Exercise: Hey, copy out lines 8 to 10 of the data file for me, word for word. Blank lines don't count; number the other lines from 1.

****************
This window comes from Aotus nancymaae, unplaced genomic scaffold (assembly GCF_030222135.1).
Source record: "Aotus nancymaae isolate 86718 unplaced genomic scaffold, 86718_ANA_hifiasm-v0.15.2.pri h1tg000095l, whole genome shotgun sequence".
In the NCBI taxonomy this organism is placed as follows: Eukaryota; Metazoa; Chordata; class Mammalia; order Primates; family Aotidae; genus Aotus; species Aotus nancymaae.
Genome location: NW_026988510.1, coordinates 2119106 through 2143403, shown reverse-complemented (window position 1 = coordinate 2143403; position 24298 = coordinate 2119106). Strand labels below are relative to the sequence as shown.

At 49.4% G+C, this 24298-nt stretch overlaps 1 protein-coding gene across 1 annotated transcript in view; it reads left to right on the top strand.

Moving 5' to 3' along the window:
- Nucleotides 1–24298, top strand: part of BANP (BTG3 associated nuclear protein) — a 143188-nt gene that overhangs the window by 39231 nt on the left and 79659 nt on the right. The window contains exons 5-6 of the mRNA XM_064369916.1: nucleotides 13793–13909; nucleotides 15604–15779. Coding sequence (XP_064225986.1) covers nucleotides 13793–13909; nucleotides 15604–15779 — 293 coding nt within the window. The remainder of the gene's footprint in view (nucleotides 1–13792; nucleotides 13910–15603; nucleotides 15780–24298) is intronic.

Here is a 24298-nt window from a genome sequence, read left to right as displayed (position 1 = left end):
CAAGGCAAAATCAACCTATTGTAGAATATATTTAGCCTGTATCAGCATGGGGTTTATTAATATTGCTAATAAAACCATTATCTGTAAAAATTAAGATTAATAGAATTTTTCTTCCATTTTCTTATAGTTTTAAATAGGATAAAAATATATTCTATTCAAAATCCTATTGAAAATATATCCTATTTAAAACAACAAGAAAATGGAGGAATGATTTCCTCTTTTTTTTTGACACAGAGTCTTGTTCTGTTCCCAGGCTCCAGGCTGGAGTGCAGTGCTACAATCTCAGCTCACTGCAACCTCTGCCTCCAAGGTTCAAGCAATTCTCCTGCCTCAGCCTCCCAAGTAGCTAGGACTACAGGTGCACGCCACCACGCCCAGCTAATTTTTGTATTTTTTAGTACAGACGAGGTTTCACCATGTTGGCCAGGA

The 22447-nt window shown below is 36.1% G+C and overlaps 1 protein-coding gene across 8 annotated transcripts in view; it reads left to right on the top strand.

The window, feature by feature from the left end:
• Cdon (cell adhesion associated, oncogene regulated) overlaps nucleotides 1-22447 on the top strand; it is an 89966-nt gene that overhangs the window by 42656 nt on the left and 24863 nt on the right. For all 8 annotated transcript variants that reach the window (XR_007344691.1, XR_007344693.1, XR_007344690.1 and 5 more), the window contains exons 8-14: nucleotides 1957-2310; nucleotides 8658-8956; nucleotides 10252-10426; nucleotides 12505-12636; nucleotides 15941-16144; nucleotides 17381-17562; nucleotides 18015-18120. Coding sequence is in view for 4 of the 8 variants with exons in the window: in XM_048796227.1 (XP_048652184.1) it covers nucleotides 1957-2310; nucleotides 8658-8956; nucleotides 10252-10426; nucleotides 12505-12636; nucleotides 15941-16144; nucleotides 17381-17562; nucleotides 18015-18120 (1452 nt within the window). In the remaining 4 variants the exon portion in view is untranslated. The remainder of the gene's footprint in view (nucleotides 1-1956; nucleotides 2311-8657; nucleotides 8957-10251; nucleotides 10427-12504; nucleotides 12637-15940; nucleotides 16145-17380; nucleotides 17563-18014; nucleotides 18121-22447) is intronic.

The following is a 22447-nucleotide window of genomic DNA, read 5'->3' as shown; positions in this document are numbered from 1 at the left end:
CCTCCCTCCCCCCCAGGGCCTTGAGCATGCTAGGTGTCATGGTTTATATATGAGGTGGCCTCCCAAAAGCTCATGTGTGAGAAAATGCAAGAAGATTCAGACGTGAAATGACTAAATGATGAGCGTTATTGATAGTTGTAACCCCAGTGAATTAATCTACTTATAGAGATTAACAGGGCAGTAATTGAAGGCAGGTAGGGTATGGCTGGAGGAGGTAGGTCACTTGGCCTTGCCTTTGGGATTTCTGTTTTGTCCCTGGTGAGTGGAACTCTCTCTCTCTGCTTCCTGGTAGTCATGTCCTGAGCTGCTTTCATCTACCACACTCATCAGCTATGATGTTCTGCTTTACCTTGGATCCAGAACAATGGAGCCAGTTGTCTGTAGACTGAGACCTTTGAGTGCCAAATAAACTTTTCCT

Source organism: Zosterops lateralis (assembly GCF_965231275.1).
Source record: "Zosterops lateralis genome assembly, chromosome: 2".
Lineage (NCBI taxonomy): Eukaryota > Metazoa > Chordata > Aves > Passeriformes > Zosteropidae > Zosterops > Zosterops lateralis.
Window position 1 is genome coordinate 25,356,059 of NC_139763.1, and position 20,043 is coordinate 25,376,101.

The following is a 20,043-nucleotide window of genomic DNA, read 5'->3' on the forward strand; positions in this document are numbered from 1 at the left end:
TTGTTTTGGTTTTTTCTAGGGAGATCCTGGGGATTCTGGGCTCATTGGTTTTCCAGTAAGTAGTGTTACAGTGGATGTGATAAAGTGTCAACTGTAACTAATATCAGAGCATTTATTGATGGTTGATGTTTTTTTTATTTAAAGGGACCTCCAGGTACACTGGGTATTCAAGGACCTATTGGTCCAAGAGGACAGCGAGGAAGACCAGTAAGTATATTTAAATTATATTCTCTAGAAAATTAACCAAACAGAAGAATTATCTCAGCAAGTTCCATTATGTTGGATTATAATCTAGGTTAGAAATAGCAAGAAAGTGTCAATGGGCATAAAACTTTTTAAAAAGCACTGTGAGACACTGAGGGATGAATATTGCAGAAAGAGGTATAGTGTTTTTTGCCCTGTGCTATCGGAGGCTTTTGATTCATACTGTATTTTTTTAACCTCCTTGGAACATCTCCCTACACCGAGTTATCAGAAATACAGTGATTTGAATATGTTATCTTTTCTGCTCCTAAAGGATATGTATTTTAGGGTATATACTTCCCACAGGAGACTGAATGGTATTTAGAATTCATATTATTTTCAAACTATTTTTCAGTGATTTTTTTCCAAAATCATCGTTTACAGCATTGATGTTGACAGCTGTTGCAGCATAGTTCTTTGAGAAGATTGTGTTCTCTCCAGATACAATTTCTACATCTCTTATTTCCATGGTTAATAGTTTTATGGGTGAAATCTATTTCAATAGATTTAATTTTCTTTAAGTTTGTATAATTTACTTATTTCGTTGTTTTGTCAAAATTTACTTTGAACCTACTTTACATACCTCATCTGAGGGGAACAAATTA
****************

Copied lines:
Here is a 24298-nt window from a genome sequence, read left to right as displayed (position 1 = left end):
CAAGGCAAAATCAACCTATTGTAGAATATATTTAGCCTGTATCAGCATGGGGTTTATTAATATTGCTAATAAAACCATTATCTGTAAAAATTAAGATTAATAGAATTTTTCTTCCATTTTCTTATAGTTTTAAATAGGATAAAAATATATTCTATTCAAAATCCTATTGAAAATATATCCTATTTAAAACAACAAGAAAATGGAGGAATGATTTCCTCTTTTTTTTTGACACAGAGTCTTGTTCTGTTCCCAGGCTCCAGGCTGGAGTGCAGTGCTACAATCTCAGCTCACTGCAACCTCTGCCTCCAAGGTTCAAGCAATTCTCCTGCCTCAGCCTCCCAAGTAGCTAGGACTACAGGTGCACGCCACCACGCCCAGCTAATTTTTGTATTTTTTAGTACAGACGAGGTTTCACCATGTTGGCCAGGA

The 22447-nt window shown below is 36.1% G+C and overlaps 1 protein-coding gene across 8 annotated transcripts in view; it reads left to right on the top strand.